Unemployment fraud during the pandemic could reach $400 billion, and the bulk of the money likely ended in the hands of foreign crime syndicates — making this not just theft, but a matter of national security. States weren't prepared for the unprecedented wave of unemployment claims. Blake Hall, CEO of ID.me, a service that tries to prevent this kind of fraud, says as much as 50% of all unemployment monies might have been stolen. Haywood Talcove, the CEO of LexisNexis Risk Solutions, estimates that at least 70% of the money stolen by impostors ultimately left the country, much of it ending up in the hands of criminal syndicates in China, Nigeria, Russia and elsewhere. Widespread fraud at the state level in pandemic unemployment insurance during the previous Administration is one of the most serious challenges we inherited," said White House economist Gene Sperling"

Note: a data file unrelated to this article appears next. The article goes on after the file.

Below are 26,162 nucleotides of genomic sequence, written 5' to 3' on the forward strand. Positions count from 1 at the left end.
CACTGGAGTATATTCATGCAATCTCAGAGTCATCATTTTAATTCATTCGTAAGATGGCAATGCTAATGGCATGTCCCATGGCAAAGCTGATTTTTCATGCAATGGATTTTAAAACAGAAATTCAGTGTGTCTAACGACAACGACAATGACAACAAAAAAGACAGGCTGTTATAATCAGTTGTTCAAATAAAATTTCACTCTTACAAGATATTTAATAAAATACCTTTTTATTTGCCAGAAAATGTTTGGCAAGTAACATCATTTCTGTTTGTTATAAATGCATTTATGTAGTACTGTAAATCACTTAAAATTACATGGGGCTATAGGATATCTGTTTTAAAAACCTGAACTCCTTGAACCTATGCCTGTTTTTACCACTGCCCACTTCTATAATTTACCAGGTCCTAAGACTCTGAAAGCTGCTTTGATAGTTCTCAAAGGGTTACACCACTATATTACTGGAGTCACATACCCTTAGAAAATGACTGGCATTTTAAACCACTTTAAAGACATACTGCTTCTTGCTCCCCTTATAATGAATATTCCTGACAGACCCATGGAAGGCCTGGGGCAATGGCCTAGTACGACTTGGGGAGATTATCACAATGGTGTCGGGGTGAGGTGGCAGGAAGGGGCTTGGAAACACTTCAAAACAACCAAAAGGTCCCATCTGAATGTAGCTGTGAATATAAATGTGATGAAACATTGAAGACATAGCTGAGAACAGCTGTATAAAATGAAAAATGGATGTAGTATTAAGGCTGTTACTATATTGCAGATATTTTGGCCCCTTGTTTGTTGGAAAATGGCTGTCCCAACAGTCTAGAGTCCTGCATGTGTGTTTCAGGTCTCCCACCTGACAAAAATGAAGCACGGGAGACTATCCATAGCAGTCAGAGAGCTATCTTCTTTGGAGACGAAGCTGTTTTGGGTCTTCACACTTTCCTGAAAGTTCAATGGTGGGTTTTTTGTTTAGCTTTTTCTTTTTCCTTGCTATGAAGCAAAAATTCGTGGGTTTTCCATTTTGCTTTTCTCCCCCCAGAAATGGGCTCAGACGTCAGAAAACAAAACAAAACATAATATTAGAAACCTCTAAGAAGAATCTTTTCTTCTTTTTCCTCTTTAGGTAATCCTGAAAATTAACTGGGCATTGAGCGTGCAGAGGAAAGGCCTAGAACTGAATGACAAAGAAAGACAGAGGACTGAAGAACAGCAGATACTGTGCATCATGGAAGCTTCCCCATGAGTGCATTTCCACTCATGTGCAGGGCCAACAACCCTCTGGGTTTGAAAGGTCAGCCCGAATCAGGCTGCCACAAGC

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I began teaching in 1963,; Ba and BS in Education -Brooklyn College. I have the equivalent of 2 additional Master's, mainly in Literacy Studies and Graphic Design. I was the only seventh grade teacher of English from 1990 -1999 at East Side (more...)